“I despaired; I ran like a crazy man; went to the courts; did everything, but in vain. I had to give her a bill of divorce, and the law gave her the child also.
“He was in a higher position than I—a government official. They pushed me, the poor Jew, away everywhere. Nowhere could I find justice, not even with God. They fared just as they pleased themselves, until they left. Afterwards they disappeared from this country and I never heard from them any more, nor where my child is and what has become of it.
“Oh, Method, oh, Method, when I think of it, I would ask, like Job, ‘Where is God, that I may go till I stand before Him and there present my charge?’ He only knows what became of my daughter, Esther; what has become of her and my wife. She left me, and betrayed me; but I just cannot believe that she was guilty. She was very, very young when we married. He was a good-looking fellow, a great lord; he misled her. If she would have come back, I would have forgiven all, would have received her—oh, how gladly! But they did not let me see her, and perhaps they told her that I would be cruel and hard. She was afraid and believed them, and so all was lost, all lost.
“I fled from that town and buried myself and my sorrow in this country, and just waited, hoping that in winter, death would come and deliver me from this suffering, and that I would take my sorrow with me to the grave. Then you came and compelled me to tell you, and all has been brought back to me—the loss, the yearning, the sorrow—everything. Now what have you gained by it?”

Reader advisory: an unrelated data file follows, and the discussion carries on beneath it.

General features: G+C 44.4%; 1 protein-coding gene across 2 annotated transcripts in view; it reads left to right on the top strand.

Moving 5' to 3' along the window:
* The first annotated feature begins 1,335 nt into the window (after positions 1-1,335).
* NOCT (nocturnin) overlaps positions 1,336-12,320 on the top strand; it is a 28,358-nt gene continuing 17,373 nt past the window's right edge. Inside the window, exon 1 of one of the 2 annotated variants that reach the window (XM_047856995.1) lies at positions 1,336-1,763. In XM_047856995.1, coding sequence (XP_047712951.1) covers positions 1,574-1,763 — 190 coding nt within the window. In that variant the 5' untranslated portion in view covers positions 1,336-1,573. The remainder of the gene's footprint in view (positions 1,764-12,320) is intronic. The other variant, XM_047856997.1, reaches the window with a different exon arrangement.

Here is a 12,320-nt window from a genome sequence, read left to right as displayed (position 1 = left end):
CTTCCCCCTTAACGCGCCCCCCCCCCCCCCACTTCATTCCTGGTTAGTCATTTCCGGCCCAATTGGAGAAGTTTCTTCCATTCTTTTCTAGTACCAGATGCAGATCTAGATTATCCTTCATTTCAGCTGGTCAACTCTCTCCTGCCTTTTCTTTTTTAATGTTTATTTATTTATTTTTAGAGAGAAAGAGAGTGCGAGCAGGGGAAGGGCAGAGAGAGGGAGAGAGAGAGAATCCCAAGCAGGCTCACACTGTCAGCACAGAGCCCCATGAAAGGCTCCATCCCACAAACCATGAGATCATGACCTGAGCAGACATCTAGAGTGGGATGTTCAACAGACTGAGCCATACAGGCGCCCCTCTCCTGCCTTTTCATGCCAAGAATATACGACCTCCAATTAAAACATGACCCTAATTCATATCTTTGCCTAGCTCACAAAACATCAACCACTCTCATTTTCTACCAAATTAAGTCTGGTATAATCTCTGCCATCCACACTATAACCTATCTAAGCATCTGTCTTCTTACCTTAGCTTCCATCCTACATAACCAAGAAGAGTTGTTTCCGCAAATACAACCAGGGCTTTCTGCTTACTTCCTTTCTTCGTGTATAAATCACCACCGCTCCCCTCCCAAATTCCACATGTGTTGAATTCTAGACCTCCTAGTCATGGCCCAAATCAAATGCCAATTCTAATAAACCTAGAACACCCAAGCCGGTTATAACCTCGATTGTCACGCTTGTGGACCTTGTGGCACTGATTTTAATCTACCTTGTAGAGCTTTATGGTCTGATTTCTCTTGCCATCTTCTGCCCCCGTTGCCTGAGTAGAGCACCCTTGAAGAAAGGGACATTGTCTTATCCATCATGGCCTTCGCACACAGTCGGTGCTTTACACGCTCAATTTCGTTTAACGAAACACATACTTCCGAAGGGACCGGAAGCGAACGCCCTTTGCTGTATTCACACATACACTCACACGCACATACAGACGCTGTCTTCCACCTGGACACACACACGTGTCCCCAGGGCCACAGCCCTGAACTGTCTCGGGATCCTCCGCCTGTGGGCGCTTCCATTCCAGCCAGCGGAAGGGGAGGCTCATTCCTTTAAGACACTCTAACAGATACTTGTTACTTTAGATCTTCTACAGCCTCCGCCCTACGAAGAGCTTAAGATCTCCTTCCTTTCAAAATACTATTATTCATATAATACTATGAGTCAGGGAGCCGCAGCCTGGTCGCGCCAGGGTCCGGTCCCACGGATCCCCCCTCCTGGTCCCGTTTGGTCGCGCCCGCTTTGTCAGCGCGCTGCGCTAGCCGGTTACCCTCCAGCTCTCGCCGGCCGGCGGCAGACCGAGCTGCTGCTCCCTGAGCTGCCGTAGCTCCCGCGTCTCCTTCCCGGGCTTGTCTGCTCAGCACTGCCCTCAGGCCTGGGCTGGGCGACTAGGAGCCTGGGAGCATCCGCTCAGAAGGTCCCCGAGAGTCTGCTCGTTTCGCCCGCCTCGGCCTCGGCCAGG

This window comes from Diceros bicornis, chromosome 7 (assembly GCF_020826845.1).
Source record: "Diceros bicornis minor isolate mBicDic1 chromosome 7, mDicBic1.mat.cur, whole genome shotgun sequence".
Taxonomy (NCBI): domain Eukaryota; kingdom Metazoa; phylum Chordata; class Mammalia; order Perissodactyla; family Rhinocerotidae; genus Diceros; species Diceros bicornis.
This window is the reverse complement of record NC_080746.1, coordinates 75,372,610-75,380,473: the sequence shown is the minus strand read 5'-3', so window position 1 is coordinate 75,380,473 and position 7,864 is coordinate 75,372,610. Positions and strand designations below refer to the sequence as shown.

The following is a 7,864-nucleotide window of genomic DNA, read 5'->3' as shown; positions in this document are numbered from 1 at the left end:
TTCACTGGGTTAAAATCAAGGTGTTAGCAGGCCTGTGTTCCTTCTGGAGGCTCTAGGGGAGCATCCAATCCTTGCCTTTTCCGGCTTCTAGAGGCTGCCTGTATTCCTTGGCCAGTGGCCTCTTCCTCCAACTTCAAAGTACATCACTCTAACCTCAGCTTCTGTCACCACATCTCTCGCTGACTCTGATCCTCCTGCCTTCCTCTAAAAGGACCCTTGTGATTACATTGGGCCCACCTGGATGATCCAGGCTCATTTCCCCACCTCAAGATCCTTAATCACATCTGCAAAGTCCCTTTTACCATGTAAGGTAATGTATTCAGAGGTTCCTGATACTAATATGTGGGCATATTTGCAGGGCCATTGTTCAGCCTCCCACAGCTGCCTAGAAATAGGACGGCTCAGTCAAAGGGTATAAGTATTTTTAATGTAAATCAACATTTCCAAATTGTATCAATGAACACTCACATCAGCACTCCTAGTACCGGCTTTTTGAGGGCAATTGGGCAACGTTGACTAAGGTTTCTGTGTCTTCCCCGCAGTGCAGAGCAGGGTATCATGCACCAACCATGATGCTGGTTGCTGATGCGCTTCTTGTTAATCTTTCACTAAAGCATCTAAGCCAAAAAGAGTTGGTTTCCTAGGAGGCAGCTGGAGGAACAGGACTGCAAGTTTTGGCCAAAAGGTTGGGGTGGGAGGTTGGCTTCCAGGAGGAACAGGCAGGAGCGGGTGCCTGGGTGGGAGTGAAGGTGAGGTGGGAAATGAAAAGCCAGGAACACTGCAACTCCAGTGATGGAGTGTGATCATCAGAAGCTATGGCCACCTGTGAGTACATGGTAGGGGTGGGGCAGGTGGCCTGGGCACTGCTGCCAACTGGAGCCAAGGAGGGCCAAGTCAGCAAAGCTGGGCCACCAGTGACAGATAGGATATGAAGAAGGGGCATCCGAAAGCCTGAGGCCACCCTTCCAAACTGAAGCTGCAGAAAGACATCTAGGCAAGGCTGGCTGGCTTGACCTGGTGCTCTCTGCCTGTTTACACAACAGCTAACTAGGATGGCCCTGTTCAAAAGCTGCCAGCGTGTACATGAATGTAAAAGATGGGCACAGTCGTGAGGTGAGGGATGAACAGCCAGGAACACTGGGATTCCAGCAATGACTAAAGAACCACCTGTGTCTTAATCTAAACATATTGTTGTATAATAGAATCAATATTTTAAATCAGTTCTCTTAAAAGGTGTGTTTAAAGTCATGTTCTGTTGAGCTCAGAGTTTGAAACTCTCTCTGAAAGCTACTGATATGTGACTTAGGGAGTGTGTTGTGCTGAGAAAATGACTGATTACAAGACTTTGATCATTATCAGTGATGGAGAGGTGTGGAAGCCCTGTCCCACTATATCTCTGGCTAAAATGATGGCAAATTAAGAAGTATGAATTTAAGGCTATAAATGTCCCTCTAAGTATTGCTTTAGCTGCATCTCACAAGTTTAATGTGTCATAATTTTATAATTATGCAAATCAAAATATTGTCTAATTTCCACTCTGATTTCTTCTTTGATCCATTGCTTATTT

Very much, dear one! Now I know better what to pray about; and some time the moment will come when you will not be sorry that you gave me your confidence.”
The young man arose; also the Jew, involuntarily. They entered the hut.
There, when the elder one had made a light, the youth noticed the empty vessels. He took them and brought fresh water. Thereupon, he arranged the man’s poor couch, just as he used to do during his sickness. Then he sat beside him on the table, opened the big, old book, and began to read.
The Jew covered his gray head with a cap, and Method also put his hat on his young head, so as not to insult him, since the Jews consider it disrespectful toward the Word of God when a man reads with an uncovered head.
Today, though, they read the fifty-third chapter of Isaiah, and the young man, during the reading, explained about whom it was talking. The aged Jew did not contradict, and they parted in grave silence.